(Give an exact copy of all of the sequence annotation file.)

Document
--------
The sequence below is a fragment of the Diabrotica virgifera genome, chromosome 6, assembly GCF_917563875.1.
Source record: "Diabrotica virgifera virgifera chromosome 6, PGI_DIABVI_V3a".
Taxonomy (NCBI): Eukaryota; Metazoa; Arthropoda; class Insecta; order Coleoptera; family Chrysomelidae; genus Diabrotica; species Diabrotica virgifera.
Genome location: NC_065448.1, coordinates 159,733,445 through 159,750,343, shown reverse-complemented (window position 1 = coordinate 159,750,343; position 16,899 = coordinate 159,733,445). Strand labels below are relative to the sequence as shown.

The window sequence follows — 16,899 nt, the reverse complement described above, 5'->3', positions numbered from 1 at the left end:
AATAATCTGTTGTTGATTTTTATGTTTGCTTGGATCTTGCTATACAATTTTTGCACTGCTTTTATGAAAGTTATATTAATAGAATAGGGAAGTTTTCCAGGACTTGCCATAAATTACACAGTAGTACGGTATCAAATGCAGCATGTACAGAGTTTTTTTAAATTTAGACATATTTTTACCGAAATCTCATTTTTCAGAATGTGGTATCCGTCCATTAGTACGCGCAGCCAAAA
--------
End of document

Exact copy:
The sequence below is a fragment of the Diabrotica virgifera genome, chromosome 6, assembly GCF_917563875.1.
Source record: "Diabrotica virgifera virgifera chromosome 6, PGI_DIABVI_V3a".
Taxonomy (NCBI): Eukaryota; Metazoa; Arthropoda; class Insecta; order Coleoptera; family Chrysomelidae; genus Diabrotica; species Diabrotica virgifera.
Genome location: NC_065448.1, coordinates 159,733,445 through 159,750,343, shown reverse-complemented (window position 1 = coordinate 159,750,343; position 16,899 = coordinate 159,733,445). Strand labels below are relative to the sequence as shown.

The window sequence follows — 16,899 nt, the reverse complement described above, 5'->3', positions numbered from 1 at the left end:
AATAATCTGTTGTTGATTTTTATGTTTGCTTGGATCTTGCTATACAATTTTTGCACTGCTTTTATGAAAGTTATATTAATAGAATAGGGAAGTTTTCCAGGACTTGCCATAAATTACACAGTAGTACGGTATCAAATGCAGCATGTACAGAGTTTTTTTAAATTTAGACATATTTTTACCGAAATCTCATTTTTCAGAATGTGGTATCCGTCCATTAGTACGCGCAGCCAAAA